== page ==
RT will register as foreign agent, chief editor says

Russian President Vladimir Putin speaks as he attends an exhibition marking the 10th anniversary of RT (Russia Today) 24-hour English-language TV news channel in Moscow, Russia, Thursday, Dec. 10, 2015. (Mikhail Klimentyev/Sputnik, Kremlin Pool Photo via AP)

Mikhail Klimentyev / AP

Last Updated Nov 10, 2017 7:03 AM EST

The chief editor of Kremlin-funded satellite TV channel RT says the network will accede to a U.S. demand to register as a foreign agent but also intends to challenge the order in court.

RT reported Thursday that the U.S. Department of Justice has demanded the registration be done by Monday. The Justice Department declined to comment to The Associated Press. Russia's Foreign Ministry spokeswoman Maria Zakharova said Russia would retaliate, but did not elaborate.

"There is an understanding that the practical phase of putting these retaliatory measures into effect will begin next week," Zakharova was quoted as saying by state news agency Tass.

RT Editor-in-Chief Margarita Simonyan said a failure to register could mean the arrest of the channel's American director and the freezing of its accounts.

Simonyan said on RT's Russian-language website that "between such consequences and registration as a foreign agent, we are forced to choose registration. Although, of course, we categorically disagree with this requirement."

"We believe this requirement is not just contrary to the law, and we intend to prove it in court. This requirement is discriminatory, it contradicts both the principles of democracy and freedom of speech," she said.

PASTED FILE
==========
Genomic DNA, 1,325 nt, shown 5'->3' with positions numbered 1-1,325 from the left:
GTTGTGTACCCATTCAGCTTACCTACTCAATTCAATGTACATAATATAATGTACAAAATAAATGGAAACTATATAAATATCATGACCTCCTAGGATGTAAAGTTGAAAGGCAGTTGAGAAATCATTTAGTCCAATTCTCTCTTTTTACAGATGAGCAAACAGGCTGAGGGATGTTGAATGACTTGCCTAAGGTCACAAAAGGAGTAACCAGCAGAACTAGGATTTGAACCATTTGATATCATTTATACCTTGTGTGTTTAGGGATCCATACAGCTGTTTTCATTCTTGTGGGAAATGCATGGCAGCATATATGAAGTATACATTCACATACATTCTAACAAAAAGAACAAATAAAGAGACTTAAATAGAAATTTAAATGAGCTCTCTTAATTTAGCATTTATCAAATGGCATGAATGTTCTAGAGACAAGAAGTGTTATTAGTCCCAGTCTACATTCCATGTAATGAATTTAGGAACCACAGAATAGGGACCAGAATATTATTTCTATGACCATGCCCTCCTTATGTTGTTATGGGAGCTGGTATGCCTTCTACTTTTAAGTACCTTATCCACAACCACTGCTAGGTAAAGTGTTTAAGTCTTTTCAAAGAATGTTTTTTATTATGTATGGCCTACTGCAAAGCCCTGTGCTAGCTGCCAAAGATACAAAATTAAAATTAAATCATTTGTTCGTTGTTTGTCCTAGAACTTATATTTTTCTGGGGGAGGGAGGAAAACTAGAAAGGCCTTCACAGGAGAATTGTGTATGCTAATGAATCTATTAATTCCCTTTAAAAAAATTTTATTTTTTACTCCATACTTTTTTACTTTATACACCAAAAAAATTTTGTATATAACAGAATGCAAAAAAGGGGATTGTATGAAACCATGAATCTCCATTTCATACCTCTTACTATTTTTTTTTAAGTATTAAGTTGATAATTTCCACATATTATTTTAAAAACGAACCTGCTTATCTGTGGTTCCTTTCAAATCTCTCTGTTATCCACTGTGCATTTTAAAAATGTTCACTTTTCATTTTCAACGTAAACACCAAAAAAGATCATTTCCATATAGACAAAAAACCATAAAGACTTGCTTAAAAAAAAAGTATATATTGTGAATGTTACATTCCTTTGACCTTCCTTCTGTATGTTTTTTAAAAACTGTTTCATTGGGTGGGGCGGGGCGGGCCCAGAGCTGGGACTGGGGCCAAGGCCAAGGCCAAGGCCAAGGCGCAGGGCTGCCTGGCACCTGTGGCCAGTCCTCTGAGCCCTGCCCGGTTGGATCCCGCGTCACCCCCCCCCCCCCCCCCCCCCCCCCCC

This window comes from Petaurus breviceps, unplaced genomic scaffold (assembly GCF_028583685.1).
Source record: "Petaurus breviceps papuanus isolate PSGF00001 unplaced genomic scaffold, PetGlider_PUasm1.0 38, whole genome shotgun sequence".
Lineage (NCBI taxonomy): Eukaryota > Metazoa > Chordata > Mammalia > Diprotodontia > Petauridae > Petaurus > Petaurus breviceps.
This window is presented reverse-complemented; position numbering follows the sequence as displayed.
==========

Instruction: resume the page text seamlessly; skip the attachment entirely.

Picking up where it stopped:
Russian lawmakers say they plan a quick approval of legal amendments that would allow a quid pro quo response to the U.S. demand that RT to register as a foreign agent.

State Duma speaker Vyacheslav Volodin said Friday the lower house of parliament will amend the law on foreign agents to include foreign media. Deputy speaker Sergei Neverov said the amendments would also refer to social networks. 

RT began operations in 2005 under the brand Russia Today, claiming to present the Russian view on global news and to cover stories ignored by mainstream Western news media. It has been widely criticized in the West as a propaganda outlet and for trafficking in conspiracy theories. 

Amid continued controversy about Russia's role in trying to influence last year's U.S. presidential election, Twitter last month banned advertising by RT and by the state-funded Sputnik news agency. RT claimed Twitter pushed it to spend millions on advertising ahead of the 2016 presidential election. 

In a Senate Judiciary Committee hearing last month, Sen. Dianne Feinstein (D-Calif.) asked why YouTube gave RT a preferred status on the video site, and kept it for so long. Richard Salgado, director for law enforcement and information security at Google, said the site's preferred status was dropped because of declining viewership. 

Russia's embassy in the U.S. denounced the reported Justice Department order.

"The brutal pressure on the Russian media proves that the American side is still following the path of conscious deterioration of relations," the embassy said in a statement on Facebook. "We consider its requirements as a desire to eliminate the source of alternative information, an unacceptable violation of international standards of press freedom."

The move comes as the House and Senate intelligence committees, and Special Counsel Robert Mueller, investigate Russian meddling in the 2016 election and any ties to Trump associates.